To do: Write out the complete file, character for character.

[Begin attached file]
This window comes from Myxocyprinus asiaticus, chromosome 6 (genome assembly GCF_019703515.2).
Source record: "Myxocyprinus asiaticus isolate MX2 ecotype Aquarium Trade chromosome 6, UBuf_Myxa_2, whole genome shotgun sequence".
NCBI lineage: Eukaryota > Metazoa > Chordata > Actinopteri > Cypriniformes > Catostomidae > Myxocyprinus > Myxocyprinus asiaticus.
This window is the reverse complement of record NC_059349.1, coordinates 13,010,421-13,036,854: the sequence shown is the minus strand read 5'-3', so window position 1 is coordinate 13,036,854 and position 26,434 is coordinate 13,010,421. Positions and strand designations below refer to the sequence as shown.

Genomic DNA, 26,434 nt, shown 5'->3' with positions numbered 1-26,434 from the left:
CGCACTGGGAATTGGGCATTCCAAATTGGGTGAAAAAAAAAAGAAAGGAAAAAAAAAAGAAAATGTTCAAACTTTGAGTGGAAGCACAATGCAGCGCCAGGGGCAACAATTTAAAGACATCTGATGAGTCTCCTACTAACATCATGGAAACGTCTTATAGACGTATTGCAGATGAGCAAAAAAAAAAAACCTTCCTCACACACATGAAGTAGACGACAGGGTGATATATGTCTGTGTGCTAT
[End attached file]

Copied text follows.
This window comes from Myxocyprinus asiaticus, chromosome 6 (genome assembly GCF_019703515.2).
Source record: "Myxocyprinus asiaticus isolate MX2 ecotype Aquarium Trade chromosome 6, UBuf_Myxa_2, whole genome shotgun sequence".
NCBI lineage: Eukaryota > Metazoa > Chordata > Actinopteri > Cypriniformes > Catostomidae > Myxocyprinus > Myxocyprinus asiaticus.
This window is the reverse complement of record NC_059349.1, coordinates 13,010,421-13,036,854: the sequence shown is the minus strand read 5'-3', so window position 1 is coordinate 13,036,854 and position 26,434 is coordinate 13,010,421. Positions and strand designations below refer to the sequence as shown.

Genomic DNA, 26,434 nt, shown 5'->3' with positions numbered 1-26,434 from the left:
CGCACTGGGAATTGGGCATTCCAAATTGGGTGAAAAAAAAAAGAAAGGAAAAAAAAAAGAAAATGTTCAAACTTTGAGTGGAAGCACAATGCAGCGCCAGGGGCAACAATTTAAAGACATCTGATGAGTCTCCTACTAACATCATGGAAACGTCTTATAGACGTATTGCAGATGAGCAAAAAAAAAAAACCTTCCTCACACACATGAAGTAGACGACAGGGTGATATATGTCTGTGTGCTAT